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Janusz Korczak Biography

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The Old Doctor

    Korczak may have gone to Palestine for the "thoughts" that would be born to him there, but as the ship plowed its way toward Greece on the first leg home, he was still thinking of his new friends. Waking suddenly just before dawn on the first day out, he felt impelled to go up on deck and begin a letter to them. It was not the marvelously alive and impatient foam that held him in thrall on this starless night, he wrote, but the smoke rising from their bakery, the silhouette of Mount Gilboa where their dead lay, and the green of Lake Kinerett.

    Back in Warsaw, he was so determined not to cut the thread that bound them, he set aside one day a month for correspondence, addressing as many as thirty envelopes at a time, though seldom filling them all. In a letter to the Simchonis' little daughter, Mia, Korczak described the busy schedule that made his "weeks fly by'" On Monday, he examined children in juvenile court; Tuesday and Wednesday, he lectured at pedagogic institutes; Thursday through Friday noon, he was at Our Home in Bielany; Friday afternoon through Saturday, he was at the Orphans Home; Sunday, he allott .ed to writing.

    To an adult friend he wrote, "I am so tightly programmed here, how could I even consider a different life in a different land?" -as if an excuse were necessary. Even as he urged Stefan Jaracz and other friends to go and see this "courageous and sincere experiment" for themselves, he knew he had yet to evaluate the whole experience. .'I have been waiting for a moment of total silence to conclude what my stay in Palestine gave me," he told one of his correspondents. The task is difficult, and I keep wondering: Was I sincere in my feelings?"

    That moment of "total silence" had to wait: shortly after he returned to Warsaw, Korczak was offered his own radio show. He couldn't refuse. Ever since he had adapted some of his stories for radio in the late twenties he had been fascinated by its educational possibilities. Here was the chance to reach thousands of children at a time, instead of just one hundred.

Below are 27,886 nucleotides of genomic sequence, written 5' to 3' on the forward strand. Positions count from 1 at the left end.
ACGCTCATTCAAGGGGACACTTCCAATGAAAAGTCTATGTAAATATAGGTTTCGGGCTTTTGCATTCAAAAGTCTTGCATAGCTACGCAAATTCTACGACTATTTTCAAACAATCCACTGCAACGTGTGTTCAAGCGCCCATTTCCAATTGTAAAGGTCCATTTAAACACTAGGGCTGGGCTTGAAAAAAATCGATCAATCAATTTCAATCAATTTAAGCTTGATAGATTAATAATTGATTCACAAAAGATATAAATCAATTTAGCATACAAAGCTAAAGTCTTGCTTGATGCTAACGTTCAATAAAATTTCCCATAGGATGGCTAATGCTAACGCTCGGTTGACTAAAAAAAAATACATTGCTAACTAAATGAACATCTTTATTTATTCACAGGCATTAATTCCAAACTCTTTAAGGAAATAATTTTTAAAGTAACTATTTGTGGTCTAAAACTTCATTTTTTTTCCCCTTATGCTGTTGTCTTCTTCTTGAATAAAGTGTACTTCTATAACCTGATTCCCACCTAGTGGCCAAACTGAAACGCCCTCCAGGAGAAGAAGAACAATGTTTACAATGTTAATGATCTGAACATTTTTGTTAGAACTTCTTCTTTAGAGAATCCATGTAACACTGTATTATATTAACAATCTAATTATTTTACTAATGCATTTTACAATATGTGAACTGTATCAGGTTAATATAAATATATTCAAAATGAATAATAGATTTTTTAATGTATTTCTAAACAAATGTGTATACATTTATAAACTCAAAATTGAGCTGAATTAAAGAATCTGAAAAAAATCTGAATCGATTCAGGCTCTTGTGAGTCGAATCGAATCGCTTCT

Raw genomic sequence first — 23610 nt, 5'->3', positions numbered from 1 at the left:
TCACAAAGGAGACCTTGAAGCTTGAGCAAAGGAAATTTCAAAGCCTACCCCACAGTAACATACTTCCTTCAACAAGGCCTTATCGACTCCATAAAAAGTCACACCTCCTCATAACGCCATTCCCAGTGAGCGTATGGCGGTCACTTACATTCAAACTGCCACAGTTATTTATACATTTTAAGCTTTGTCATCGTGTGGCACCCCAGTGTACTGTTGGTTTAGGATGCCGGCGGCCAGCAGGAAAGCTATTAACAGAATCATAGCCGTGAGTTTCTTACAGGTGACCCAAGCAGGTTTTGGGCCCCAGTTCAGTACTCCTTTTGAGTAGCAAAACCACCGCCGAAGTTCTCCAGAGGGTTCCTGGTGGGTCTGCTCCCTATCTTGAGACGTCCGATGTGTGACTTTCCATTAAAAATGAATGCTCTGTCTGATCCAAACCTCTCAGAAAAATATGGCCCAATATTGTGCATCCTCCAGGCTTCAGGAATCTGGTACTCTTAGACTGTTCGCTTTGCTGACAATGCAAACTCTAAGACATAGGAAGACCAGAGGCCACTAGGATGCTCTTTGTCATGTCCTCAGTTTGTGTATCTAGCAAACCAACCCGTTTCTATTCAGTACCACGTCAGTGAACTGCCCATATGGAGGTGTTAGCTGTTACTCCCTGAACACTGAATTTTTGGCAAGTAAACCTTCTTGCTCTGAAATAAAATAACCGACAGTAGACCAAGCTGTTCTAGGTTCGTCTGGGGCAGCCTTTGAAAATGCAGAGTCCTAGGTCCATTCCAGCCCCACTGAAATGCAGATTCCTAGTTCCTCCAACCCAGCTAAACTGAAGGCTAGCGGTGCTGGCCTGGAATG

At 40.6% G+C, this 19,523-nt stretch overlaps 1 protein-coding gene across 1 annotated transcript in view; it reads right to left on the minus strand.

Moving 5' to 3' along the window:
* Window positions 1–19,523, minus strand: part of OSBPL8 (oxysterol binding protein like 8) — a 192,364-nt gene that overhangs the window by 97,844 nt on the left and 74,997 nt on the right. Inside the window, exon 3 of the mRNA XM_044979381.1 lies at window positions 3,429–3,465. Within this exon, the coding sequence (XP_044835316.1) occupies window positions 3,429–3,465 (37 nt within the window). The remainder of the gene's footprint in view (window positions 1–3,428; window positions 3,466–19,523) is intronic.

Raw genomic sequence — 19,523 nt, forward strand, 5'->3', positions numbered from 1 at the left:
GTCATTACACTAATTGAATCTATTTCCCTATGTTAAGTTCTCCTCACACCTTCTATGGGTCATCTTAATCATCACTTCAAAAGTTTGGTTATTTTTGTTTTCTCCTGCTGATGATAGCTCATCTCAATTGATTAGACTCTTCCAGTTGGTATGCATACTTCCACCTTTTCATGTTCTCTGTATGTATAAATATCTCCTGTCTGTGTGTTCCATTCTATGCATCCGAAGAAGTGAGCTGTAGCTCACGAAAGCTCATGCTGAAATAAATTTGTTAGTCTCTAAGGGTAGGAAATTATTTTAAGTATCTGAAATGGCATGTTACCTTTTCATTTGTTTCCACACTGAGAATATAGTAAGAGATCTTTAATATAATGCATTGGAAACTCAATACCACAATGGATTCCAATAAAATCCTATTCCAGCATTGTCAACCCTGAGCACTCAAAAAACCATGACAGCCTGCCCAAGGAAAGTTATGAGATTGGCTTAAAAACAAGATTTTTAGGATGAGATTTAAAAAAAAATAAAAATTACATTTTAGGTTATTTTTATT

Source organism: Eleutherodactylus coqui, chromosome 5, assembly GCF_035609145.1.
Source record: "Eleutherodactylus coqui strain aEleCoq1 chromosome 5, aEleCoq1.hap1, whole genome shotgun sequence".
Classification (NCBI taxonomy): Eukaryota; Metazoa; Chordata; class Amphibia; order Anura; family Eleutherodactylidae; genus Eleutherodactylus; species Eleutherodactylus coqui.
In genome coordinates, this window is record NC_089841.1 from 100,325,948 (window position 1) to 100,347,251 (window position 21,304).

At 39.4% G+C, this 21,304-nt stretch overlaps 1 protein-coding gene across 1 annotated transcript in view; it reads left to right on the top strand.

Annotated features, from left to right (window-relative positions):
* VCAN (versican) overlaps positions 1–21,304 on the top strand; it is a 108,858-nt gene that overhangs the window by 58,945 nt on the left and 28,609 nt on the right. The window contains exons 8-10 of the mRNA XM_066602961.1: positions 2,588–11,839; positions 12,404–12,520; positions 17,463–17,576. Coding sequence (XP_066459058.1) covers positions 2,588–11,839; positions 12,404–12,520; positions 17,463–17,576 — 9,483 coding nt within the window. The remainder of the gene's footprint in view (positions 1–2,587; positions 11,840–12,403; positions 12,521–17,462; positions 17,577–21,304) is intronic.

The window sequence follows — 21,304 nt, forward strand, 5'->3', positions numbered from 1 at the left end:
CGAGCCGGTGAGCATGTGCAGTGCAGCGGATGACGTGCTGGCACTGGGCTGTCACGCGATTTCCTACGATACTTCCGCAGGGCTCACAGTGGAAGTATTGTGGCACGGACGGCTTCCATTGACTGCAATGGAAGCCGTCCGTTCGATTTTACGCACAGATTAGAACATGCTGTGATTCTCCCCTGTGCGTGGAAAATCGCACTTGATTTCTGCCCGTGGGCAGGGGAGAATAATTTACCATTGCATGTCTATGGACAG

"Radio will never replace the book, " he told an interviewer, "but it is a new language." Radio had made it possible for nothing eVer to be lost, immortal".

    fur everything to become ". , yet this new medium also brought awesome responsibilities in its ability to steal "into the home, into the intimate areas of life, and into the human heart."

    Korczak's friends in children's programming had been able to arrange his show on the condition that he assume yet another pseudonym to placate higher officials who did not want to be accused of allowing a Jewish educator to shape the minds of Polish children. (it was already common knowledge by then that Janusz Korczak was a pseudonym for Henryk Goldszmit.) Korczak deliberated for a while, and then made the pragmatic decision that it was better to influence people anonymously than not at all. He agreed to call himself the "Old Doctor " which he ironically referred to as his underground name.

    Before long the warm, intimate voice of the Old Doctor became famous in Poland. People hurried home from their offices on Thursday afternoons to be on time for the fifteen-minute program. In contrast to the formal tone of other broadcasters, the wry and compassionate voice of the Old Doctor made each listener feel he was being spoken to personally.

    Korczak's radio style was similar to that of his writing: the usual rules of syntax were dropped, and words and ideas juxtaposed in creative disarray until, like a magician, he pulled everything together at the end. the originality of his method was so provocative that one listener, tuning in to the middle of the show, called the station to complain that the speaker sounded drunk.

    Whenever he needed a convincing pig's snort or cock's crow, Korczak would ask his orphans to try out for the part. During auditions, the two homes sounded like barnyards. Adam Dembinski, a Jewish orphan, recalls being chosen to go down to the studio along with a Gentile boy, who was a r's apprentice: "My job was to bark like a dog. I gave a lud bark, and got five zlotys. it was wonderful"